The temporomandibular joint, which can also be called the TMJ, is probably one of the most complex joints in the human body. In this blog, our dentists in Vancouver go over the three main TMJ disorders (TMD), including their symptoms and treatments.
What is TMJ Disorder?
The TMJ is the joint that connects the temporal bones of your skull (situated just under your temple, in front of your ear) to your jaw. You use this hinge every day when you move your jaw to eat, talk, and breathe.
Temporomandibular joint disorders (TMD) develop when there's a problem with your facial muscles or jaw. You start feeling pain in this area, and if the disorder becomes more severe, you might not be able to move the joint.
Types of TMJ Disorder
There are actually three main types of TMJ disorders:
Joint Degenerative Disorders
Most often called osteoarthritis, this joint degenerative disorder occurs when the cartilage holding the round ends of the two bones in your jaw together wears away or breaks.
Cartilage absorbs shocks during movement and lets your bones easily glide over each other. When the cartilage erodes, you will experience swelling and pain and might not be able to move your jaw.
Also called myofascial pain, muscle disorders consist of pain and discomfort in all of the muscles that control the function of your jaw. You might also feel pain in your jaw muscles, shoulders, and neck.
Joint Derangement Disorders
A soft, small disc located between the temporal bone and the condyle makes the opening and closing of the jaw smooth and easy. This disc is also important as it absorbs shocks to the jaw joint that happen during movement.
When a person has a joint derangement disorder, the inner workings of the jaw become unbalanced or disrupted because of a damaged bone or dislocated disc.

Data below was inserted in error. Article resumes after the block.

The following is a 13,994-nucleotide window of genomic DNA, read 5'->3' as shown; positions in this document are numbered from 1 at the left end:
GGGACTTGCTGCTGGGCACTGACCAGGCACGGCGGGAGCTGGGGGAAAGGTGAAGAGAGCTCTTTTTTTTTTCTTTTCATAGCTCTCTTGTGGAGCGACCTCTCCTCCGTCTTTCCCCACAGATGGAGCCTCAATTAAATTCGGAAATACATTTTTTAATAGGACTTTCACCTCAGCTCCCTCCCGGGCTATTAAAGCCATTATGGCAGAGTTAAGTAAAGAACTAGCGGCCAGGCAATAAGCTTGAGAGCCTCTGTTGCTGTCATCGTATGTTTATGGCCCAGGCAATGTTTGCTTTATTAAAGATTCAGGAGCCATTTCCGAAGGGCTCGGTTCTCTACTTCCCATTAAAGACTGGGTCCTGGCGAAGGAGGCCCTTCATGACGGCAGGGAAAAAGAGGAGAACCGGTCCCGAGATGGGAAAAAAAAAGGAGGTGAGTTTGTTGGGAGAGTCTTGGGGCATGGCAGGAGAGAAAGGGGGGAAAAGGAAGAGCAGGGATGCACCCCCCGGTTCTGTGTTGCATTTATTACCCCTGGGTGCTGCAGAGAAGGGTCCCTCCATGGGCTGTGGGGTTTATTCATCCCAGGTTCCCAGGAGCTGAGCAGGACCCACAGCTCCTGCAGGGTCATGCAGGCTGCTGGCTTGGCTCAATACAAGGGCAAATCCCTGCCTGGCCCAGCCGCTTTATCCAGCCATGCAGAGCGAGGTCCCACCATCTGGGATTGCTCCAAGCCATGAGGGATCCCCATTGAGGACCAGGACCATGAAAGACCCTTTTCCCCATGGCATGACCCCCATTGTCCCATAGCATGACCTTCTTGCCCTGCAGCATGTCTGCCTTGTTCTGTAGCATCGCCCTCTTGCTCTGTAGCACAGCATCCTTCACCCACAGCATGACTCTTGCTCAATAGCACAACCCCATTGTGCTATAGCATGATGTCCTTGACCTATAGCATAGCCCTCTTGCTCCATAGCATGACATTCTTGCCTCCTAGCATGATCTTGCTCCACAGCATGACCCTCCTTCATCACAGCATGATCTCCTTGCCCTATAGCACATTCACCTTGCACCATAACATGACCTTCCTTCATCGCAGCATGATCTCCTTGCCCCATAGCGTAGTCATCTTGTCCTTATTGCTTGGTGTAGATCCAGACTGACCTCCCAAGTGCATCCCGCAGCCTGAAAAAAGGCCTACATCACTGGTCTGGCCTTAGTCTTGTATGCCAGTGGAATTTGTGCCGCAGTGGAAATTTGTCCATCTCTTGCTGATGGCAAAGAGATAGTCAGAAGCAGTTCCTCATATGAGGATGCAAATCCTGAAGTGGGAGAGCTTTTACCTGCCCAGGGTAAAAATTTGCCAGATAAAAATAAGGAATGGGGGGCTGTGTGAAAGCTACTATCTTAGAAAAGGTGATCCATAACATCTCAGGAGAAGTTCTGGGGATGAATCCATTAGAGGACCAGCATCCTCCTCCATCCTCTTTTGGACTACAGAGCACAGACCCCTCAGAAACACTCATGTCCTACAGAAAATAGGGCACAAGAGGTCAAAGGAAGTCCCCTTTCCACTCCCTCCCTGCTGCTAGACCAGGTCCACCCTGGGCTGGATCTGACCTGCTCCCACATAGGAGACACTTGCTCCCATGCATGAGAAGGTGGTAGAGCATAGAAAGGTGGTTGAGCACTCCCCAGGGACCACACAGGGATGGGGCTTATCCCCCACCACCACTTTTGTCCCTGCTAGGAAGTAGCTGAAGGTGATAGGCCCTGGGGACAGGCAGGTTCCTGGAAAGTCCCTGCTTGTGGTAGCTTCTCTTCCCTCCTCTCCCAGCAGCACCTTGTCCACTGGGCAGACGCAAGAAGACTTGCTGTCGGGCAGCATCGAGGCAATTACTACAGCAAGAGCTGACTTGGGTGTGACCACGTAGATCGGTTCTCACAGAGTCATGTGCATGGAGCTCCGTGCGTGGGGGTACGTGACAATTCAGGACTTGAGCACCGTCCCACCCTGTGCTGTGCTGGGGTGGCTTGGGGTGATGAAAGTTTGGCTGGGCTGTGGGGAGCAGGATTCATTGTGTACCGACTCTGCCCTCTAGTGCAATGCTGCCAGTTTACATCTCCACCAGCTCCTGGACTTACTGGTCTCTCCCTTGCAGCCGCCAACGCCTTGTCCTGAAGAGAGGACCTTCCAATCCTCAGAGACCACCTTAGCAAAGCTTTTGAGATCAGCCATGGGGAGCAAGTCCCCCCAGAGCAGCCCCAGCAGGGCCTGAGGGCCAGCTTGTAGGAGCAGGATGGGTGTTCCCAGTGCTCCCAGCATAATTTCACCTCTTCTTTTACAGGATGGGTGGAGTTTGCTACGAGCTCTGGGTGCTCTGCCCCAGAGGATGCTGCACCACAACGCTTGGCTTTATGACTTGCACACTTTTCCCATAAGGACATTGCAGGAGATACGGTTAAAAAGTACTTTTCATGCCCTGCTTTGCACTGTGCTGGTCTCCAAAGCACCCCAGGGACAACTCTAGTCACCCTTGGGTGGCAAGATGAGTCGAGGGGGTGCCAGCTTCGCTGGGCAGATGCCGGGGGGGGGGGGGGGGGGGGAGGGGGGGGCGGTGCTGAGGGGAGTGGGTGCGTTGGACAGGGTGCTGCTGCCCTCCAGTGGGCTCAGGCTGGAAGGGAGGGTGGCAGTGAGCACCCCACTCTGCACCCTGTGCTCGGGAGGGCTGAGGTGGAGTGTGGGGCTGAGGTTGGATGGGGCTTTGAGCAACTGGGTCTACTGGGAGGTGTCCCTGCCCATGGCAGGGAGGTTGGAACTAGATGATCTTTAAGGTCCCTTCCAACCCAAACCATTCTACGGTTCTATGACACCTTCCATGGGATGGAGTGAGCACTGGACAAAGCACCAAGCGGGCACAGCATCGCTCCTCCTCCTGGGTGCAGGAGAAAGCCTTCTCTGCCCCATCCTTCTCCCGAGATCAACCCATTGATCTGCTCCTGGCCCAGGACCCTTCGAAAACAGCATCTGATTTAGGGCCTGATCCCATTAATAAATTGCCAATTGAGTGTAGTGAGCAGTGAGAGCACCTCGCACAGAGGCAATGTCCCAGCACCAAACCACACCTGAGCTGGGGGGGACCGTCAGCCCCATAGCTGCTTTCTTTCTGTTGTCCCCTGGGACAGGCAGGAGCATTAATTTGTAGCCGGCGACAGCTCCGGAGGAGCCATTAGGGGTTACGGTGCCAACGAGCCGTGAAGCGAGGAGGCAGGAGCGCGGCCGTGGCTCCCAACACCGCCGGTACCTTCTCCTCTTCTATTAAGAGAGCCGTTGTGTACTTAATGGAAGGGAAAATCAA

This displaced disc causes internal derangement of the temporomandibular joint. Currently, there is no surgical solution to this problem.
Symptoms of TMJ Disorder
With all TMJ disorders, you’ll probably feel pain in your face and jaw. The area surrounding your ears could hurt, and you'll experience an ache when you open your mouth to talk or eat.
Other symptoms could include:
- Grinding, clicking, or popping sounds when you open your jaw
- Headaches, dizziness, or pain in your temples
- Facial bruising or swelling
- Problems opening, closing, or clenching your jaw
- Additional pain in your neck and/or shoulders
When You Should See a Dentist for TMJ Treatment
If at-home remedies such as avoiding stress, chewing gum, gently massaging your neck and jaw muscles, and trying over-the-counter non-steroidal anti-inflammatory drugs (NSAIDS) have not been helpful, you should make a dental appointment.
A dentist will review your dental history, perform a thorough examination of your bite and jaw, and take x-rays to assess your condition before providing an official diagnosis of TMJ Disorder. The treatment he or she recommends could include:
- TMJ therapy
- Oral Surgery
- Physical Therapy
- Prescription medications
- Dental splints
Your dentist should be able to help you manage your TMJ Disorder with a combination of home remedies and attentive dental care.